The concept of full employment, and what it means for wages, explained

The unemployment rate ticked down to a nine year low of 6.2 per cent in August, approaching what economists refer to as “full employment.”

So what is full employment? It’s the lowest rate of unemployment before a scarcity of job seekers starts to inflate wages and hit the economy.

Economists disagree on exactly what that unemployment rate is, but Maurice Mazerolle at Ryerson University’s Ted Rogers School of Management says it’s somewhere between five and six per cent.

“When you start pushing it down below six per cent, this is when you start seeing lots of job openings…there’s lot’s of turnover, lot of movement, people are finding it hard to hold on to employees because they’ve got other options,” he said.

“So if you don’t raise wages, you’ll have this constant churning. In order to retain labour, people start putting a premium on wages in order to have people stay.”

Employees would no doubt welcome the rise in wages, but for those managing the economy, the concern is that the trend will lead to accelerating inflation in the economy as a whole.

“If you push unemployment too low, or below what is deemed a normal rate in the case of the full rate, then you start to put inflationary pressures on different parts of the economy,” said Mazerolle.

“So the idea is you want the economy churning along at a non-inflationary rate of unemployment.”

The latest job numbers show nine months of dropping unemployment rates, the longest streak since before the financial crisis, but Mazerolle said wages have been slow to respond.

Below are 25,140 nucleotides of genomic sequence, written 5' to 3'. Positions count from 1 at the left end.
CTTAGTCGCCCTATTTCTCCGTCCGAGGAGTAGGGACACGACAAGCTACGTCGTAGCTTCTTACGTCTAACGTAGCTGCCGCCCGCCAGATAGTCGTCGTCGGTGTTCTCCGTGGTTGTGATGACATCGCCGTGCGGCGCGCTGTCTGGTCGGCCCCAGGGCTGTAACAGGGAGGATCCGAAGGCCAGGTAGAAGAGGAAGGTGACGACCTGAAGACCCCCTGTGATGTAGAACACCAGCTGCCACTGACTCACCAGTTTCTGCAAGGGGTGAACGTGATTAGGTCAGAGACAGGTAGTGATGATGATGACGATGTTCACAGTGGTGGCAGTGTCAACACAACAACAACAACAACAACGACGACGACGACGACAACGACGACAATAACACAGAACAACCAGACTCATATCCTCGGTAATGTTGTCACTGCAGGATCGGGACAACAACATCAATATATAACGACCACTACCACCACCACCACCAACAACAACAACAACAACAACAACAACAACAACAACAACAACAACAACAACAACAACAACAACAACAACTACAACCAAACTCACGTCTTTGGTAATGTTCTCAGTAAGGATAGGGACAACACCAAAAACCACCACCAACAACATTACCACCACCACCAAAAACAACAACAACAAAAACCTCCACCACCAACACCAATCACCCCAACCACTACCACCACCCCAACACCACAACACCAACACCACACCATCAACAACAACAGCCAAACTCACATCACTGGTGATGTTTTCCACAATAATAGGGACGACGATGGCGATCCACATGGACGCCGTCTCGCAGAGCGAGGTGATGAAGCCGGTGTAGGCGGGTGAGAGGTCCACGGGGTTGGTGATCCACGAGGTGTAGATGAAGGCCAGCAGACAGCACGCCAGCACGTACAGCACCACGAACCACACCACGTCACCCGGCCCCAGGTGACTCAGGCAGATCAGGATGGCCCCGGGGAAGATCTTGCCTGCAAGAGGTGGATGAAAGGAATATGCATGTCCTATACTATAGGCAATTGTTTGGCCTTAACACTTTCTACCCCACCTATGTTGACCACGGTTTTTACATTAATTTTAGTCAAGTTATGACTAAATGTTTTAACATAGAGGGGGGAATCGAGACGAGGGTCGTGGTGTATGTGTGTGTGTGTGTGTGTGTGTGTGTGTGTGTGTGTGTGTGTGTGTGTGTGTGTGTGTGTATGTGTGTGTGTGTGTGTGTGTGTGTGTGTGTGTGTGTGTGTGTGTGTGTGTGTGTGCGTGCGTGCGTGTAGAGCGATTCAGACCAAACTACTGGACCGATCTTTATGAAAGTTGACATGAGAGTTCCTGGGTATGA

“Lately, because wage growth is so slow, we really haven’t seen a lot of inflation in the market. Even though prices are going up, wages haven’t been, and that’s because the unemployment rate has been at a level whereby there’s been no real need to raise wages, because there hasn’t been that much difficulty in hiring.”

That is finally starting to change as the unemployment rate steadily drops, with Statistics Canada reporting that compared to a year earlier, average hourly wages expanded at a faster rate than inflation to reach 1.8 per cent.

But tempering a rise in wages is the fact that many of the jobs created recently are part-time, meaning some people at least are still looking for steadier work.

The main unemployment rate also hides the number of people who have given up looking for work. That number is reflected in the participation rate, which shows the percentage of the population who either have, or are looking for, a job. Statistics Canada said the participation rate improved 0.2 per cent in August compared to the year before to 65.7 per cent, but it’s still down from the high of 67.6 per cent in 2007.

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